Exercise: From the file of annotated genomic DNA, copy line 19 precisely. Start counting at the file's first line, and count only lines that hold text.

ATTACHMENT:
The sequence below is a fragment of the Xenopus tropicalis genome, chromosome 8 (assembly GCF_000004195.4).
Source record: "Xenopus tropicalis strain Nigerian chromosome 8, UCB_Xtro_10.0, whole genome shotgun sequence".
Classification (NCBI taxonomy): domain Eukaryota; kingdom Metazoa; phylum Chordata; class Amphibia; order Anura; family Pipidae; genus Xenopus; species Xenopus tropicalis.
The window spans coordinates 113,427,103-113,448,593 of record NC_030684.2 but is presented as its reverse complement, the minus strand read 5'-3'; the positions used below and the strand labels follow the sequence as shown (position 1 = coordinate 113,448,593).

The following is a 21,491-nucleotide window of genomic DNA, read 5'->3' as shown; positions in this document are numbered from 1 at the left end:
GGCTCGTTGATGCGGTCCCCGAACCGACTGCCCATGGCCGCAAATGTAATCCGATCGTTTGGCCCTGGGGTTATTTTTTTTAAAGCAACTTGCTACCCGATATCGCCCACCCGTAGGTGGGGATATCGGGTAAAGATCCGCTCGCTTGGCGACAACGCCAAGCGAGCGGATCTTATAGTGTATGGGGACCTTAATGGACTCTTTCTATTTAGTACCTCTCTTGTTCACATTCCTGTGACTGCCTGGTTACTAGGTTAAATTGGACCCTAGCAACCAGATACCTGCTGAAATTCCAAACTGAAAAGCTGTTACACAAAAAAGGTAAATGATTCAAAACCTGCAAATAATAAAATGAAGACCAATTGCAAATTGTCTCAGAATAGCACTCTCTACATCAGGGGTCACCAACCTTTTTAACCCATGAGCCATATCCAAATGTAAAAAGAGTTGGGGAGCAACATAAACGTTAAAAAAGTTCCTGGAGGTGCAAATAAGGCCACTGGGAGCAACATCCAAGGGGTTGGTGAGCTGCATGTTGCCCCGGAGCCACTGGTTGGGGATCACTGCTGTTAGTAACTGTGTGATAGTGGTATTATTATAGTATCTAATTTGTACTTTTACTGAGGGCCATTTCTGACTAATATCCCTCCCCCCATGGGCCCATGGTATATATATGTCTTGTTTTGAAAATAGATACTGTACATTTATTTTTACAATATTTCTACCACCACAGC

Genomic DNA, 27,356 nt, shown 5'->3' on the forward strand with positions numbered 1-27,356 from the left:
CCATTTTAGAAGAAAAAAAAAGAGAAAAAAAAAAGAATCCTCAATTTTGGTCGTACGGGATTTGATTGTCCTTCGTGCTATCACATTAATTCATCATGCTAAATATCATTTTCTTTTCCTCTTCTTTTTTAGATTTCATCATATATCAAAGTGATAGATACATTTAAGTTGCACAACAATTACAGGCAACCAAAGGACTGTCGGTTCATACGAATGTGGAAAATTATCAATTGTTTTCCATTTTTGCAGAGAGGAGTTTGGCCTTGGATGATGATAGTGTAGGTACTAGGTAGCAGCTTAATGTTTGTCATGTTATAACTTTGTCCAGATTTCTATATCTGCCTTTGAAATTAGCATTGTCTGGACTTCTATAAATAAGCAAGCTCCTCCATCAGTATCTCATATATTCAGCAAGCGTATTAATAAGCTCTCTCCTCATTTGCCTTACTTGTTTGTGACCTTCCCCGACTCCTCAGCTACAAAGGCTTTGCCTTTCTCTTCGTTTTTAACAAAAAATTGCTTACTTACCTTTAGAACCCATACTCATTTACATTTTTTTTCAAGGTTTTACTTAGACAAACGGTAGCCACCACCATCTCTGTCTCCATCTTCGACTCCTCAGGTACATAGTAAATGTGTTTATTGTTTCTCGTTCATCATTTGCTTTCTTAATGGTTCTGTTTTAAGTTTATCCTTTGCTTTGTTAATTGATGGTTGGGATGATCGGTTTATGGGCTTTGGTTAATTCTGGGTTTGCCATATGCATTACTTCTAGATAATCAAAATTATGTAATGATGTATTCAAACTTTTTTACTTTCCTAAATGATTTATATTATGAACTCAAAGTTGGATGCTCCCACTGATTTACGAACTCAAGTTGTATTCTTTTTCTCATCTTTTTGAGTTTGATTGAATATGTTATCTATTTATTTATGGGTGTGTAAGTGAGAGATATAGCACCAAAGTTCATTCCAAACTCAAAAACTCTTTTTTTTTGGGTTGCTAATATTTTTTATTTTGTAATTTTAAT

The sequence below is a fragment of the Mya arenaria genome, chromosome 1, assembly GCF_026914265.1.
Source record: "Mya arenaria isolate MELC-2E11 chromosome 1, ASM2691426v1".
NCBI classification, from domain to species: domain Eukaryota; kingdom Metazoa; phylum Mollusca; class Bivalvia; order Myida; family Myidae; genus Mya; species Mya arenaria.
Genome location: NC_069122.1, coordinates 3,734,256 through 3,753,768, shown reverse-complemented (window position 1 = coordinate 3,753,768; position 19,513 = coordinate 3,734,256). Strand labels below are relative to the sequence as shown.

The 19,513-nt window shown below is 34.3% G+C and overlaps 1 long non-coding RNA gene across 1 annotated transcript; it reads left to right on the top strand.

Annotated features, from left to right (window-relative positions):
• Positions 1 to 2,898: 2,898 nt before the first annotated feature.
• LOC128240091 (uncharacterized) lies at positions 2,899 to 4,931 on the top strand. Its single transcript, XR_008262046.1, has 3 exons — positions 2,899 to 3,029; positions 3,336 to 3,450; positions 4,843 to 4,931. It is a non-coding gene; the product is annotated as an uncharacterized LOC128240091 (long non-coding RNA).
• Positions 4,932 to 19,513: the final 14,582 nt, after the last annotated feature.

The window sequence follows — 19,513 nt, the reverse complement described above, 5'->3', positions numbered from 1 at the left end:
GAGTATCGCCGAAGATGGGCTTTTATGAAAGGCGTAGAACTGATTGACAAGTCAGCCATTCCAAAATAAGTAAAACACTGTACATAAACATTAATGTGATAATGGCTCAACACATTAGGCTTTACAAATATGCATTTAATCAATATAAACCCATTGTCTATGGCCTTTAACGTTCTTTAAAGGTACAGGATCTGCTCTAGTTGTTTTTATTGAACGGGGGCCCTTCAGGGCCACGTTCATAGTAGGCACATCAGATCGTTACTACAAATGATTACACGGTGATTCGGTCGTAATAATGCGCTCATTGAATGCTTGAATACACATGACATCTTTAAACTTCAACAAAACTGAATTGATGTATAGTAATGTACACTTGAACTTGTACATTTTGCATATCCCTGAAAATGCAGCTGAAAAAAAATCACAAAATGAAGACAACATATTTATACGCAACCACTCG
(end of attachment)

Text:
GAGTATCGCCGAAGATGGGCTTTTATGAAAGGCGTAGAACTGATTGACAAGTCAGCCATTCCAAAATAAGTAAAACACTGTACATAAACATTAATGTGATAATGGCTCAACACATTAGGCTTTACAAATATGCATTTAATCAATATAAACCCATTGTCTATGGCCTTTAACGTTCTTTAAAGGTACAGGATCTGCTCTAGTTGTTTTTATTGAACGGGGGCCCTTCAGGGCCACGTTCATAGTAGGCACATCAGATCGTTACTACAAATGATTACACGGTGATTCGGTCGTAATAATGCGCTCATTGAATGCTTGAATACACATGACATCTTTAAACTTCAACAAAACTGAATTGATGTATAGTAATGTACACTTGAACTTGTACATTTTGCATATCCCTGAAAATGCAGCTGAAAAAAAATCACAAAATGAAGACAACATATTTATACGCAACCACTCG